“Simply put, there has been no person in the past decade who has made a greater impact on the Texans organization than J.J. Watt,” Texans cofounder Janice S. McNair said in a statement.

Watt’s generational talent and genuine connection with Houston made him seemingly priceless to the Texans franchise. But the dip in his production and the fact he was due $17.5 million this season, the last year of his six-year, $100 million extension, proved that wasn’t the case. And with Houston projected to be above the 2021 salary cap, it made sense for the franchise to unload him this offseason.

It was surprising that Houston didn’t trade Watt, for multiple reasons. While Watt’s statistical production has been down, he’s remained mostly effective along the line of scrimmage, and there are a handful of contending teams who would have likely benefited from acquiring him. However, Houston determined that none of the trade packages it was offered for Watt were enticing enough to accept. Instead, the Texans released Watt to clear room and avoid any dead cap charge in 2021. According to Spotrac, the Texans now project to be $10.2 million under the cap limit for the 2021 season, which could allow general manager Nick Caserio some breathing room in building the current roster. The release also now allows Watt to pick his new team. The Steelers—for whom Watt’s brothers, T.J. and Derek, play—are among the initial odds-on favorites to sign him. Because Watt is a Wisconsin native, the Packers are also considered an early favorite for his services.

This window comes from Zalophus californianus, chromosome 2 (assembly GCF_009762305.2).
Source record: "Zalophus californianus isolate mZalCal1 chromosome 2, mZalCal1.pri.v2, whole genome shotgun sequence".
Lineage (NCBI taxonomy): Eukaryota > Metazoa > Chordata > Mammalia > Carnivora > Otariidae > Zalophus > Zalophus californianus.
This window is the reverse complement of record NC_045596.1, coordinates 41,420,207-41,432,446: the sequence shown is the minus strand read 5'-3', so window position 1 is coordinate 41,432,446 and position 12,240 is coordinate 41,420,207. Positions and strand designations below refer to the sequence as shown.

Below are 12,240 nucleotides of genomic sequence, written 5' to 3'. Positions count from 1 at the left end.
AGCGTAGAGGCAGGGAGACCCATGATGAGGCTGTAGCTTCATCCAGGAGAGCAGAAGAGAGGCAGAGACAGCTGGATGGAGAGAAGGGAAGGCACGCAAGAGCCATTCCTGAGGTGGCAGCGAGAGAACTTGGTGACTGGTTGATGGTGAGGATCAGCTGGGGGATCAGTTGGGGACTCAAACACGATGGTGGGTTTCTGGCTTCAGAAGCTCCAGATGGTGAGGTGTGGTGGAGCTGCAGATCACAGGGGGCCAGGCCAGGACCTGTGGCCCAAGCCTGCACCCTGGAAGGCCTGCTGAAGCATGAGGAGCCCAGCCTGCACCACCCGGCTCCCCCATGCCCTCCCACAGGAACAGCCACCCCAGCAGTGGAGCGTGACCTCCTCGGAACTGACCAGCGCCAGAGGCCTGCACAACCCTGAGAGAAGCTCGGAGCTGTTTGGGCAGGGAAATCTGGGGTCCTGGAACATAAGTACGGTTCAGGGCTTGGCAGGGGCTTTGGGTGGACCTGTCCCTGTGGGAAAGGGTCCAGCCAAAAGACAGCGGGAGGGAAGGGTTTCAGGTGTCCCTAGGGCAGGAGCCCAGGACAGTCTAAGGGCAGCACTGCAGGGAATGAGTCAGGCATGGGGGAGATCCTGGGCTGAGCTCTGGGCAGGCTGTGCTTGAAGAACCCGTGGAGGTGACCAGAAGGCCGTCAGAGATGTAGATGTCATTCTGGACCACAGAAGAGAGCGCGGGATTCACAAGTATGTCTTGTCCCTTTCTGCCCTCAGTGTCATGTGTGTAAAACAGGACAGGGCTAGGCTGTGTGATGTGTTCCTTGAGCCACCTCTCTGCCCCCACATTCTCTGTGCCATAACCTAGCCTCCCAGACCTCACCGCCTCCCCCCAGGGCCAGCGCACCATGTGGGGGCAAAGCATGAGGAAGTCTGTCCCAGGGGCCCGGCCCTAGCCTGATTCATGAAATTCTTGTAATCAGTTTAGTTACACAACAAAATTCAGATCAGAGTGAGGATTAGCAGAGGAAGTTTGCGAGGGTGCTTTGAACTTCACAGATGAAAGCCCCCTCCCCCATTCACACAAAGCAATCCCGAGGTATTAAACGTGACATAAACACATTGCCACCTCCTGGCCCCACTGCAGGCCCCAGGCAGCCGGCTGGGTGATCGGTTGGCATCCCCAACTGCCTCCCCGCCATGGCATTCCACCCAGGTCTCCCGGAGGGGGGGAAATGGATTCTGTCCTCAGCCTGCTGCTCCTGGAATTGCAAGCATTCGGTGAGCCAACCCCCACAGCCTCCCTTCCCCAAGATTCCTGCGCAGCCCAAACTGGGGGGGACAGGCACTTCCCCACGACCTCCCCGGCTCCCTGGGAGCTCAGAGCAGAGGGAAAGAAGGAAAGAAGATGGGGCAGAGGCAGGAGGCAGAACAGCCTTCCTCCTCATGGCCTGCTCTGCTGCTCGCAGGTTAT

The other reason Watt’s release was surprising: The Texans were willing to do right by their longtime franchise face despite having been publicly stubborn about allowing quarterback Deshaun Watson to move on. Watson already has requested a trade, and while he could net an unprecedented amount in return, Houston remains set on keeping him.

Houston CEO Cal McNair told ESPN’s Adam Schefter on Friday that “Deshaun is our quarterback, he is a Texan, and we expect him to remain a Texan.” As Watt announced his freedom from Houston’s dysfunction, Watson expressed appreciation for the veteran’s time as he continues to endure it.

DeAndre Hopkins. Jadeveon Clowney. J.J. Watt. Through the early 2010s, that core gave the Texans the looks of a budding contender. The addition of Watson tethered it all together, and at times they looked like a team ready to make a jump. But now three of those four players are gone, and the last player remaining is determined to force his way out.

The Texans are undergoing a facelift this offseason, but what they’ll look like going forward remains to be seen. According to features writer Tyler Dunne, Watson is still determined to force his way out of Houston. McNair said Friday that Houston won’t budge either, echoing the sentiment that Caserio expressed at the end of January. But Watt has escaped the madness.